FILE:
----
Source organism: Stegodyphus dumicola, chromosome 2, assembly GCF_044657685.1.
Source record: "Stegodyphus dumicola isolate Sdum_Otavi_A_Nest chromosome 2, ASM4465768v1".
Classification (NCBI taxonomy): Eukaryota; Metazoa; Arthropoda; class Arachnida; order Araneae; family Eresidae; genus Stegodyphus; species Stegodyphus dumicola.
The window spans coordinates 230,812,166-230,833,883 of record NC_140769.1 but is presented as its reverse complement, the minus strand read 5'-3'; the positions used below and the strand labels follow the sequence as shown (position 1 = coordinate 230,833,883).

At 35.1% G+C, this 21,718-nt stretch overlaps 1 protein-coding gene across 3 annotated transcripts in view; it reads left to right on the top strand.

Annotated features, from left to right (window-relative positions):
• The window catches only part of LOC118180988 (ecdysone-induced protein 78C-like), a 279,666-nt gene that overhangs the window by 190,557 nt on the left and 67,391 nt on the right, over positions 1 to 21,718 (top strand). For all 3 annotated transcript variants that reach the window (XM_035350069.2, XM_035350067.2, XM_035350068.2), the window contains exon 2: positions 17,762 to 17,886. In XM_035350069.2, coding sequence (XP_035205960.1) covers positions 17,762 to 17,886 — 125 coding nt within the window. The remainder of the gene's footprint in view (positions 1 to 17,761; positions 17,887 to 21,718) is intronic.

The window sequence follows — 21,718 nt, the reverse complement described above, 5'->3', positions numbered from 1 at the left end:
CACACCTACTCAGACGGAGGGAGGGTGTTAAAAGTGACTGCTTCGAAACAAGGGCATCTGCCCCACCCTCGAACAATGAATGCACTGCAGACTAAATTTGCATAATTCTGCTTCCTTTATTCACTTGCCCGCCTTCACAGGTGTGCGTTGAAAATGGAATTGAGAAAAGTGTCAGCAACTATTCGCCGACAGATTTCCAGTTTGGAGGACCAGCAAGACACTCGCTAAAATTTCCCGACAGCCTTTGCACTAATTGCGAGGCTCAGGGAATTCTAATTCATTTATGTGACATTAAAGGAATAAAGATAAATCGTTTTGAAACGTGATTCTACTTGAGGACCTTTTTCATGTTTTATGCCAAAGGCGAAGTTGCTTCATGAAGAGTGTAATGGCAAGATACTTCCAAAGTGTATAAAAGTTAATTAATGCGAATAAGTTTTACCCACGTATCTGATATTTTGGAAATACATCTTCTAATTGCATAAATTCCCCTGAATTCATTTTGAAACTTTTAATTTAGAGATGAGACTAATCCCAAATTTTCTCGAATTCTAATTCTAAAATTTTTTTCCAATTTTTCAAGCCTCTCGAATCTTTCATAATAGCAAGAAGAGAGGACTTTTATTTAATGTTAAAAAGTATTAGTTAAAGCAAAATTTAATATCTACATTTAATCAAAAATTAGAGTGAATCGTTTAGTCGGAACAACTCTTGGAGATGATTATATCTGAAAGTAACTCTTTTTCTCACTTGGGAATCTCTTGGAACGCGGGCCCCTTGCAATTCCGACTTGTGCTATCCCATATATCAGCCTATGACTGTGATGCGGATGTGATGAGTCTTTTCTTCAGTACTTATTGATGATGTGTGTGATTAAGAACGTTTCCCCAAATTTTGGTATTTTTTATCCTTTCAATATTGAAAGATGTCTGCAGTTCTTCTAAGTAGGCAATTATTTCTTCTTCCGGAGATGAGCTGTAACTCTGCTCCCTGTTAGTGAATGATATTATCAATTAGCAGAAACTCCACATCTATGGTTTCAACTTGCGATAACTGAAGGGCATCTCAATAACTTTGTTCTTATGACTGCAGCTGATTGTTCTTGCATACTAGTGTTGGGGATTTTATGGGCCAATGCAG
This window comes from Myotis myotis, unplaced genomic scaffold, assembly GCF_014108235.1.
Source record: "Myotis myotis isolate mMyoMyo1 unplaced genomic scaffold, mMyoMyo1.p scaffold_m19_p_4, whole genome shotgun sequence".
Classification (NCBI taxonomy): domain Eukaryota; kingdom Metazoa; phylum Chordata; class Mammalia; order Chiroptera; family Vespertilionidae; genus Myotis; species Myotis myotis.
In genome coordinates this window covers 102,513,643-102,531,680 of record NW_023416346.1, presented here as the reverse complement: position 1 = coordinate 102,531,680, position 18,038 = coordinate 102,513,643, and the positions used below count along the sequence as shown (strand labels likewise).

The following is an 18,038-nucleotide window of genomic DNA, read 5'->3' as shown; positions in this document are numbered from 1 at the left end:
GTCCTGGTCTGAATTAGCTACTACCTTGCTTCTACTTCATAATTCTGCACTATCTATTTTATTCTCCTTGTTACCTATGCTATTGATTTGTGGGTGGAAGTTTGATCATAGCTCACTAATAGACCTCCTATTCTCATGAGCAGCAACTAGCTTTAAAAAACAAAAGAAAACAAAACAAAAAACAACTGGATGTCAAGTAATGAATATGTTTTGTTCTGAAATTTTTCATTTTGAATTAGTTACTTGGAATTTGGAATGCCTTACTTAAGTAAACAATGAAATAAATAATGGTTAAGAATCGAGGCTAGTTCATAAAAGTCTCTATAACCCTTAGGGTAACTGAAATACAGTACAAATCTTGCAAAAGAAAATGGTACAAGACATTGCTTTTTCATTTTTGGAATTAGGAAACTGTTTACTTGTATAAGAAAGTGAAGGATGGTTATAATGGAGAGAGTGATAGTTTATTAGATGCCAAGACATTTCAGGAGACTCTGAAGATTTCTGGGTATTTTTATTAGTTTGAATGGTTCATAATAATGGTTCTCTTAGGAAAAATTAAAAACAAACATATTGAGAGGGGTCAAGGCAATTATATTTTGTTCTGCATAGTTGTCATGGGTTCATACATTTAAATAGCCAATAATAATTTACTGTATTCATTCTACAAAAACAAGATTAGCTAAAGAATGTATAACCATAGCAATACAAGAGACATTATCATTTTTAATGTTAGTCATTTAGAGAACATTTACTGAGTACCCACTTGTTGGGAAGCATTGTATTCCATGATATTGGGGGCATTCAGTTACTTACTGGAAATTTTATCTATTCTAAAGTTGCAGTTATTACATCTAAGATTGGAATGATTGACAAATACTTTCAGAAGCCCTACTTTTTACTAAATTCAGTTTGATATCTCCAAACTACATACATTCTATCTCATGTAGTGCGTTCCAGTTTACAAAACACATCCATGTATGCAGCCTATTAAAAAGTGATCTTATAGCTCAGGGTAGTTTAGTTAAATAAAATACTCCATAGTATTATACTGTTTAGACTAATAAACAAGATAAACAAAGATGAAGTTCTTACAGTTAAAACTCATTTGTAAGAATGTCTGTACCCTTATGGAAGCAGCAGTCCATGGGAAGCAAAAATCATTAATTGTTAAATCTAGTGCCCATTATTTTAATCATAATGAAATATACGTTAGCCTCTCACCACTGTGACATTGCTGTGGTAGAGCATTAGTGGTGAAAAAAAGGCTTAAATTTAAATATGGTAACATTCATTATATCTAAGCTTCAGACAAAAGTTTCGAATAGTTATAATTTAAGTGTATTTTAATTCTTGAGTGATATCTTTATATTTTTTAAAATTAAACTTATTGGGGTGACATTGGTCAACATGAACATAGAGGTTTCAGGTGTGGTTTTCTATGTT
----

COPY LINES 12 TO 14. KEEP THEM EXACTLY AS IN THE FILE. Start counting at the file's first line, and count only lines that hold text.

Classification (NCBI taxonomy): domain Eukaryota; kingdom Metazoa; phylum Chordata; class Mammalia; order Chiroptera; family Vespertilionidae; genus Myotis; species Myotis myotis.
In genome coordinates this window covers 102,513,643-102,531,680 of record NW_023416346.1, presented here as the reverse complement: position 1 = coordinate 102,531,680, position 18,038 = coordinate 102,513,643, and the positions used below count along the sequence as shown (strand labels likewise).

The following is an 18,038-nucleotide window of genomic DNA, read 5'->3' as shown; positions in this document are numbered from 1 at the left end: